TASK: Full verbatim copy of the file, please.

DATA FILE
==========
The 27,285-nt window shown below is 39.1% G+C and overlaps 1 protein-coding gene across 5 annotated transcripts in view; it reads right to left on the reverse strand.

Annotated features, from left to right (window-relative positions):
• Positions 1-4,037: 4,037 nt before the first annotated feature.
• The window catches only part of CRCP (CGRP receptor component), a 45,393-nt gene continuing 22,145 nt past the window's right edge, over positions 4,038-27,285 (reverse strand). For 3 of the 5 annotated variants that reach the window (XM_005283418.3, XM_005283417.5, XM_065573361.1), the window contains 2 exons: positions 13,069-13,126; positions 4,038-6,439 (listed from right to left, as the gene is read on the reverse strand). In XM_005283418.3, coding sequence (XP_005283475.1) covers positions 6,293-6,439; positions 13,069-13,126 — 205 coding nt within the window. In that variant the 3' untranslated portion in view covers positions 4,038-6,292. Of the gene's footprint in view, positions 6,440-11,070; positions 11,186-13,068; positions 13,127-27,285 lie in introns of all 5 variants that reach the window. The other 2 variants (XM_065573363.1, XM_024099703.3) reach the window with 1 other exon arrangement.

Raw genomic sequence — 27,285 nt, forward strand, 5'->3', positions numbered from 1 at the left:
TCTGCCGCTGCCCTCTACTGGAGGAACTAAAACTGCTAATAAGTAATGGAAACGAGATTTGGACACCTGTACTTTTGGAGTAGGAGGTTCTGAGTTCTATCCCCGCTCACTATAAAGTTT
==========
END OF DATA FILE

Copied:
The 27,285-nt window shown below is 39.1% G+C and overlaps 1 protein-coding gene across 5 annotated transcripts in view; it reads right to left on the reverse strand.

Annotated features, from left to right (window-relative positions):
• Positions 1-4,037: 4,037 nt before the first annotated feature.
• The window catches only part of CRCP (CGRP receptor component), a 45,393-nt gene continuing 22,145 nt past the window's right edge, over positions 4,038-27,285 (reverse strand). For 3 of the 5 annotated variants that reach the window (XM_005283418.3, XM_005283417.5, XM_065573361.1), the window contains 2 exons: positions 13,069-13,126; positions 4,038-6,439 (listed from right to left, as the gene is read on the reverse strand). In XM_005283418.3, coding sequence (XP_005283475.1) covers positions 6,293-6,439; positions 13,069-13,126 — 205 coding nt within the window. In that variant the 3' untranslated portion in view covers positions 4,038-6,292. Of the gene's footprint in view, positions 6,440-11,070; positions 11,186-13,068; positions 13,127-27,285 lie in introns of all 5 variants that reach the window. The other 2 variants (XM_065573363.1, XM_024099703.3) reach the window with 1 other exon arrangement.

Raw genomic sequence — 27,285 nt, forward strand, 5'->3', positions numbered from 1 at the left:
TCTGCCGCTGCCCTCTACTGGAGGAACTAAAACTGCTAATAAGTAATGGAAACGAGATTTGGACACCTGTACTTTTGGAGTAGGAGGTTCTGAGTTCTATCCCCGCTCACTATAAAGTTT